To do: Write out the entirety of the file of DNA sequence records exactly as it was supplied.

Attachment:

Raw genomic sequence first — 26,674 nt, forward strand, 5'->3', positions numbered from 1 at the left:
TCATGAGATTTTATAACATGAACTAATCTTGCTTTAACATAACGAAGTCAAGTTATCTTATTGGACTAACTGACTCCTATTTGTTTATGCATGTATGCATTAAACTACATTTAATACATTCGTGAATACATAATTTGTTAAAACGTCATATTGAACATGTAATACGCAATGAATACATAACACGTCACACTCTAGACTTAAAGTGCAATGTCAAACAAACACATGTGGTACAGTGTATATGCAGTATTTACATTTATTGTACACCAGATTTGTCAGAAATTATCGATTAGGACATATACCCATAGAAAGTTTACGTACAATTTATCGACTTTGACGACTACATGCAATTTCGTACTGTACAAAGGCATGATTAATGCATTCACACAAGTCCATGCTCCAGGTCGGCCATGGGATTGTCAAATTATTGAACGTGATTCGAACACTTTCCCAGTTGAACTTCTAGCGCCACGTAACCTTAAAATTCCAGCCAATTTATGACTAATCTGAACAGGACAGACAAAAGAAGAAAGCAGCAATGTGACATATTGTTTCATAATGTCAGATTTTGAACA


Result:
Raw genomic sequence first — 26,674 nt, forward strand, 5'->3', positions numbered from 1 at the left:
TCATGAGATTTTATAACATGAACTAATCTTGCTTTAACATAACGAAGTCAAGTTATCTTATTGGACTAACTGACTCCTATTTGTTTATGCATGTATGCATTAAACTACATTTAATACATTCGTGAATACATAATTTGTTAAAACGTCATATTGAACATGTAATACGCAATGAATACATAACACGTCACACTCTAGACTTAAAGTGCAATGTCAAACAAACACATGTGGTACAGTGTATATGCAGTATTTACATTTATTGTACACCAGATTTGTCAGAAATTATCGATTAGGACATATACCCATAGAAAGTTTACGTACAATTTATCGACTTTGACGACTACATGCAATTTCGTACTGTACAAAGGCATGATTAATGCATTCACACAAGTCCATGCTCCAGGTCGGCCATGGGATTGTCAAATTATTGAACGTGATTCGAACACTTTCCCAGTTGAACTTCTAGCGCCACGTAACCTTAAAATTCCAGCCAATTTATGACTAATCTGAACAGGACAGACAAAAGAAGAAAGCAGCAATGTGACATATTGTTTCATAATGTCAGATTTTGAACA